Killer’s Kiss (1955) / Stanley Kubrick

The Seven Year Itch (1955) / Billy Wilder

Sweet Smell of Success (1957) / Alexander Mackendrick

The Best of Everything (1959) / Jean Negulesco

Pillow Talk (1959) / Michael Gordon


The Apartment (1960) / Billy Wilder

West Side Story (1961) / Jerome Robbins and Robert Wise

Lover Come Back (1961) / Delbert Mann

Breakfast at Tiffany’s (1961) / Blake Edwards

The World of Henry Orient (1964) / George Roy Hill

The Pawnbroker (1964) / Sidney Lumet

The Group (1966) / Sidney Lumet

The Producers (1967) / Mel Brooks

Barefoot in the Park (1967) / Gene Saks

Valley of the Dolls (1967) / Mark Robson

The Odd Couple (1968) / Gene Saks

Rosemary’s Baby (1968) / Roman Polanski

Funny Girl (1968) / William Wyler

Midnight Cowboy (1969) / John Schlesinger


Cotton Comes to Harlem (1970) / Ossie Davis

The French Connection (1971) / William Friedkin

Klute (1971) / Alan J. Pakula

Super Fly (1972) / Gordon Parks

The Seven-Ups (1973) / Philip D’Antoni

Serpico (1973) / Sidney Lumet

Mean Streets (1973) / Martin Scorsese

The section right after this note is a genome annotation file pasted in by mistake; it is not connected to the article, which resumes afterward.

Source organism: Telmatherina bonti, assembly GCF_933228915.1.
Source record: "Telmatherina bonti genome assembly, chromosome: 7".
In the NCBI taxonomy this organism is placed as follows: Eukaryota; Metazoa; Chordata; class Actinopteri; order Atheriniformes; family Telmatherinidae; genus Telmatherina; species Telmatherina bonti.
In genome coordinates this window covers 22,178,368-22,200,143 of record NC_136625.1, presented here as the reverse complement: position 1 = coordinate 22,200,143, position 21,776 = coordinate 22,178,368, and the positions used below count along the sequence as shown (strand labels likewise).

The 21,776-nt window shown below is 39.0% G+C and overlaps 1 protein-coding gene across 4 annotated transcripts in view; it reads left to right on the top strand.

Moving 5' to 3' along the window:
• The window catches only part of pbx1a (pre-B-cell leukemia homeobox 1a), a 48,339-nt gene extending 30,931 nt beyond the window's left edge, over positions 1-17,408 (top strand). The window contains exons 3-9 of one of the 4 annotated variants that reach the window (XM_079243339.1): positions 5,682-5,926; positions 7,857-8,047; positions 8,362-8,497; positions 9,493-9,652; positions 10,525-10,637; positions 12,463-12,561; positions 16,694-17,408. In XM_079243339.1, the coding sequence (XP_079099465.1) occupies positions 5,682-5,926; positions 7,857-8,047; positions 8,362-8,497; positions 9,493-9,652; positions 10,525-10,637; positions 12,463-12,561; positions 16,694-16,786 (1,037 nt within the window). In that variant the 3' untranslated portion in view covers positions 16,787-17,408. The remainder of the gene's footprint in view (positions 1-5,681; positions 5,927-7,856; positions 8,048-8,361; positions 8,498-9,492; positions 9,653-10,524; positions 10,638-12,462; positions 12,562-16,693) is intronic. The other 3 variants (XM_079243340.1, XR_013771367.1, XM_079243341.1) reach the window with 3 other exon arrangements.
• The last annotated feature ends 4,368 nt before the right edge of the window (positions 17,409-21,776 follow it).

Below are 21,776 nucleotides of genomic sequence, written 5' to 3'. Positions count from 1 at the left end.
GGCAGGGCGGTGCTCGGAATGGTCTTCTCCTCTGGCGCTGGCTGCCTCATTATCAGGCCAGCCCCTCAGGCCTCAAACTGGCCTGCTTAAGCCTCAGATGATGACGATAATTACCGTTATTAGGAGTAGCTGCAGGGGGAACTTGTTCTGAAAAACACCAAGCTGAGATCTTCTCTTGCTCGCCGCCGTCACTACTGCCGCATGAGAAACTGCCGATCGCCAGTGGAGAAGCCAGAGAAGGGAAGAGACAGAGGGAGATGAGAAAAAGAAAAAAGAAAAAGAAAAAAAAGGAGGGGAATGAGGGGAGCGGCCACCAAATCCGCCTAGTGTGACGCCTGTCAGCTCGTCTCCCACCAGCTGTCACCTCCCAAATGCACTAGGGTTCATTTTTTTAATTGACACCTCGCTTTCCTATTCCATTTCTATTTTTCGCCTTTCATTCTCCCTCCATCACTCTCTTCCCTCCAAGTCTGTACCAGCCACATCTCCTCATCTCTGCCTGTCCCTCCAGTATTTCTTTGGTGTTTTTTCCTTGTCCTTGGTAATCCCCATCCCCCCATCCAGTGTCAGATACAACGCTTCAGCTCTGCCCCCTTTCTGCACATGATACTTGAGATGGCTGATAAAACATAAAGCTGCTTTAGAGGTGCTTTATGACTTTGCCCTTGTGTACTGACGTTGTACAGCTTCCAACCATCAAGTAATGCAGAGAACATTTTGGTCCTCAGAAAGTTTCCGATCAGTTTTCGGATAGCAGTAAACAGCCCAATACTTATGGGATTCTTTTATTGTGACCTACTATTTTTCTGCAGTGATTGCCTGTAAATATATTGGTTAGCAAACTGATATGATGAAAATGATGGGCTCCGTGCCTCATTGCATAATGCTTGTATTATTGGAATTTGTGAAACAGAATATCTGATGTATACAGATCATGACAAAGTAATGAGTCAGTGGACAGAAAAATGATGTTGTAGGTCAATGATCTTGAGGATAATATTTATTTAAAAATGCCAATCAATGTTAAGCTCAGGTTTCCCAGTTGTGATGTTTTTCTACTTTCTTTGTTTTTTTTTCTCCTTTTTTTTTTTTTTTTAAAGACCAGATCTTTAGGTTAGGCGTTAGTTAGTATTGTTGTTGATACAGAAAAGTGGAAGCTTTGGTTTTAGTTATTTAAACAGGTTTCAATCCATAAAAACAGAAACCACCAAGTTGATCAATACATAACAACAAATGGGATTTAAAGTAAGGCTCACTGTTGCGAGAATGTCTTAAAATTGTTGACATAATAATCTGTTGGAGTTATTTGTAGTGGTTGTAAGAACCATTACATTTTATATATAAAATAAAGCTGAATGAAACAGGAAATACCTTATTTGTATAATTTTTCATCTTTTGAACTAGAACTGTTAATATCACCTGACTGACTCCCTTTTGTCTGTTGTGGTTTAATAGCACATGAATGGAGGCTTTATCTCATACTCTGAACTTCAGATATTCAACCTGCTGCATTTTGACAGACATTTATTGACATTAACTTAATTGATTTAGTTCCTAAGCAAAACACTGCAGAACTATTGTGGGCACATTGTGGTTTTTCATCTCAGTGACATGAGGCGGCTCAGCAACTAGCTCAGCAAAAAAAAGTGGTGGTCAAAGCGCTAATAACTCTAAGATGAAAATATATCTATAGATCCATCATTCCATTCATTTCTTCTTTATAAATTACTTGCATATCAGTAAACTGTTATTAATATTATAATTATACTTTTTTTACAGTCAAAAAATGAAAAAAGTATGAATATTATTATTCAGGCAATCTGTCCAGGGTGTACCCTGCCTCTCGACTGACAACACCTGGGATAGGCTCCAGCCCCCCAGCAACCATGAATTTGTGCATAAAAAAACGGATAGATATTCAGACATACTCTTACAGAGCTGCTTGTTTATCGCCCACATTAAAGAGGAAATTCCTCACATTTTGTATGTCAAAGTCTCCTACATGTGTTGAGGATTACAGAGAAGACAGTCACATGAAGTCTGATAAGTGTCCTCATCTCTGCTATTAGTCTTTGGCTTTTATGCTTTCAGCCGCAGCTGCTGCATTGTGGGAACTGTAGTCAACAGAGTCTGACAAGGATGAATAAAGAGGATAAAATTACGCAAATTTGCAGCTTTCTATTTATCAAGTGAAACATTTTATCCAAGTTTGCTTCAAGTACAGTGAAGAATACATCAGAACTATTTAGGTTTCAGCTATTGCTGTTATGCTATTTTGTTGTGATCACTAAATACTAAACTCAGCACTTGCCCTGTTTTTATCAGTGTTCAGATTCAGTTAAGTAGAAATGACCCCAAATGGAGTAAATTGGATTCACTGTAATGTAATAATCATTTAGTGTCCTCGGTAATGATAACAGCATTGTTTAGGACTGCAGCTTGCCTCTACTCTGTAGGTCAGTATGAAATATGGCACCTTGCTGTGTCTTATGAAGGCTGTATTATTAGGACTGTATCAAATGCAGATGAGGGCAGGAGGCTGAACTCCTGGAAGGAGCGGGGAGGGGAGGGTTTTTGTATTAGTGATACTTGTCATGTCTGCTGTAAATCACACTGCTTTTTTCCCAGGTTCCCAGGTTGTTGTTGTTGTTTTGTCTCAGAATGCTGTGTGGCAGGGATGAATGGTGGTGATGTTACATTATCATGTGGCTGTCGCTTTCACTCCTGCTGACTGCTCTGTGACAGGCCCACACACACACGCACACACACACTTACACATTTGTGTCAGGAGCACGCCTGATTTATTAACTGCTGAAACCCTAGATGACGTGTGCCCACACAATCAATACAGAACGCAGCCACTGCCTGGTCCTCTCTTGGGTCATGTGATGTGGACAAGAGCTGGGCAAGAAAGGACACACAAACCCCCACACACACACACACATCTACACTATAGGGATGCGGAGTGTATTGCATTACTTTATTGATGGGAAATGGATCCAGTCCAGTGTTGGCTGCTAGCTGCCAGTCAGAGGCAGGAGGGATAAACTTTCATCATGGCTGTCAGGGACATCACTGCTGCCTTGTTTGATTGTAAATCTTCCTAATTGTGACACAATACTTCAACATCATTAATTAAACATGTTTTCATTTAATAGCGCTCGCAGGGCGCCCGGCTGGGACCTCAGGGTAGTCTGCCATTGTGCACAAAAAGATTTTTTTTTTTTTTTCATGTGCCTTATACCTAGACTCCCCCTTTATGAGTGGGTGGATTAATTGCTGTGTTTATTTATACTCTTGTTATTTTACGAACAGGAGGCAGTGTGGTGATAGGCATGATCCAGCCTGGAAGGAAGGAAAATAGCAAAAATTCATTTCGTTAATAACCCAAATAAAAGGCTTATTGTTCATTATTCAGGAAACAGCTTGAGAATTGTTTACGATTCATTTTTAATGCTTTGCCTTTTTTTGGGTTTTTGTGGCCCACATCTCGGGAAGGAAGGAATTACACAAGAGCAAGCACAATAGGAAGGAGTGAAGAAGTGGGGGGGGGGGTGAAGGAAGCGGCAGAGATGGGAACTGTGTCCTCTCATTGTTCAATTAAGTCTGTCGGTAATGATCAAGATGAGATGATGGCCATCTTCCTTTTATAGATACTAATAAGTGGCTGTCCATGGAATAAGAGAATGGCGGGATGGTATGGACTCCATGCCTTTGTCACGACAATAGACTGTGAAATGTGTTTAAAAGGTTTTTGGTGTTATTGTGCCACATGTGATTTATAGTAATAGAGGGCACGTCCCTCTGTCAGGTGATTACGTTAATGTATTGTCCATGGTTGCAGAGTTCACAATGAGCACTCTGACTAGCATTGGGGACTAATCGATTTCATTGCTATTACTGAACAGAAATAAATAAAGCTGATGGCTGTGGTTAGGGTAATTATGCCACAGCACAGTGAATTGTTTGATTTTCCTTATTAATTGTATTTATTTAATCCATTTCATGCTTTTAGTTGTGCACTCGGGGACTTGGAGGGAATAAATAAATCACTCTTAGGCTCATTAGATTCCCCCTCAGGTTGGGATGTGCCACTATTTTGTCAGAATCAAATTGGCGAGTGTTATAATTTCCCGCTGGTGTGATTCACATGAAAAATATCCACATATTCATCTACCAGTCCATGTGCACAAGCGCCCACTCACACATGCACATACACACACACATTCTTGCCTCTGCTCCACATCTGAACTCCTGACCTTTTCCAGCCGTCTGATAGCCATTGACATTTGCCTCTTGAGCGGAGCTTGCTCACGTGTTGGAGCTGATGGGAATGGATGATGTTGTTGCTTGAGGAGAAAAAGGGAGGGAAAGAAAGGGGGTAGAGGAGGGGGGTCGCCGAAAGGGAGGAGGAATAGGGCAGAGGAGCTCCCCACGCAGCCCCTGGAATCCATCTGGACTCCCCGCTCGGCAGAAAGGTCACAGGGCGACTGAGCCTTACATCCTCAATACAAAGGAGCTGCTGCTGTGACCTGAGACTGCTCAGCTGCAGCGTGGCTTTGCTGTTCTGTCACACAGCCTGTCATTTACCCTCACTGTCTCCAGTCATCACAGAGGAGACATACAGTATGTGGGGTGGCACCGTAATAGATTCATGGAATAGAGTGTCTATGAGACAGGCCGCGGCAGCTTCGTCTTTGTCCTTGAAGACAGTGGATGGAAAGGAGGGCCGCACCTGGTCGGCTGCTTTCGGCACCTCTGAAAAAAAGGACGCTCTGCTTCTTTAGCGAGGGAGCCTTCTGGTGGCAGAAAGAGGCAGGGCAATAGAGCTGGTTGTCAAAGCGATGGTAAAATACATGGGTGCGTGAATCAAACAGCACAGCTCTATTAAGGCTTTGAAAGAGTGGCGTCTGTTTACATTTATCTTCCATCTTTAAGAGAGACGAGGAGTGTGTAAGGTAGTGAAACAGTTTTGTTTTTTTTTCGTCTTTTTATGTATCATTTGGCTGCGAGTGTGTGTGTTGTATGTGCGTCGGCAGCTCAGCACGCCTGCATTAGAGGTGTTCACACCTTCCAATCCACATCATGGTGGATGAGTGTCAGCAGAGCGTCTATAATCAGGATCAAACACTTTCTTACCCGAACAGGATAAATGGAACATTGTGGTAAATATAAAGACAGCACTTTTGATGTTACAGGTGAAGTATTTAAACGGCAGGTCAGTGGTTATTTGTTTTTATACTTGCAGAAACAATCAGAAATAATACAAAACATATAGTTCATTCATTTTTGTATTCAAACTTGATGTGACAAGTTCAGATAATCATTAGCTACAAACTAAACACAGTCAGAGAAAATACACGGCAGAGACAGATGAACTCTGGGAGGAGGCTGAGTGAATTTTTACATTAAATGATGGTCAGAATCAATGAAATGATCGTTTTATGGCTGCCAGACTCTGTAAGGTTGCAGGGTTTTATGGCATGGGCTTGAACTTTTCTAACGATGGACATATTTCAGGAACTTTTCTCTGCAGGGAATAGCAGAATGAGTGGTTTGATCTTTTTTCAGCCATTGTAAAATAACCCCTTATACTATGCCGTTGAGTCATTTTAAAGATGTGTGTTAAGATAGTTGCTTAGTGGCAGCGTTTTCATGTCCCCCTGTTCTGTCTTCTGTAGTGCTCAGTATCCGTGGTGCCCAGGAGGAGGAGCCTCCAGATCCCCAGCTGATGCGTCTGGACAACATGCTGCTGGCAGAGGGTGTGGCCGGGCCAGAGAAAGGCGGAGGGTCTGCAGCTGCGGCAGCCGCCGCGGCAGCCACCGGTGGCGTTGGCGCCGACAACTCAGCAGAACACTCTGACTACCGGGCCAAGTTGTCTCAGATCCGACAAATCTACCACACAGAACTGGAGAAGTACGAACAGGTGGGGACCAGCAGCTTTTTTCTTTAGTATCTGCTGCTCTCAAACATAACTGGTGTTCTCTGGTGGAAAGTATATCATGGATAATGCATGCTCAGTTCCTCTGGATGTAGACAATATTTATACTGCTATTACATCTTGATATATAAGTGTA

The Taking of Pelham One Two Three (1974) / Joseph Sargent

Taxi Driver (1976) / Martin Scorsese

Next Stop, Greenwich Village (1976) / Paul Mazursky

** Looking for Mr. Goodbar (1977) / Richard Brooks (Shot in Chicago and L.A.)

Annie Hall (1977) / Woody Allen

The Goodbye Girl (1977) / Herbert Ross

The Turning Point (1977) / Herbert Ross

New York, New York (1977) / Martin Scorsese

An Unmarried Woman (1978) / Paul Mazursky

All That Jazz (1979) / Bob Fosse

Kramer vs. Kramer (1979) / Robert Benton

Manhattan (1979) / Woody Allen


Fame (1980) / Alan Parker

My Dinner with Andre (1981) / Louis Malle

Arthur (1981) / Steve Gordon

Tootsie (1982) / Sydney Pollack

The King of Comedy (1982) / Martin Scorsese

The Cotton Club (1984) / Francis Ford Coppola

Ghostbusters (1984) / Ivan Reitman

Once upon a Time in America (1984) / Sergio Leone

Desperately Seeking Susan (1985) / Susan Seidelman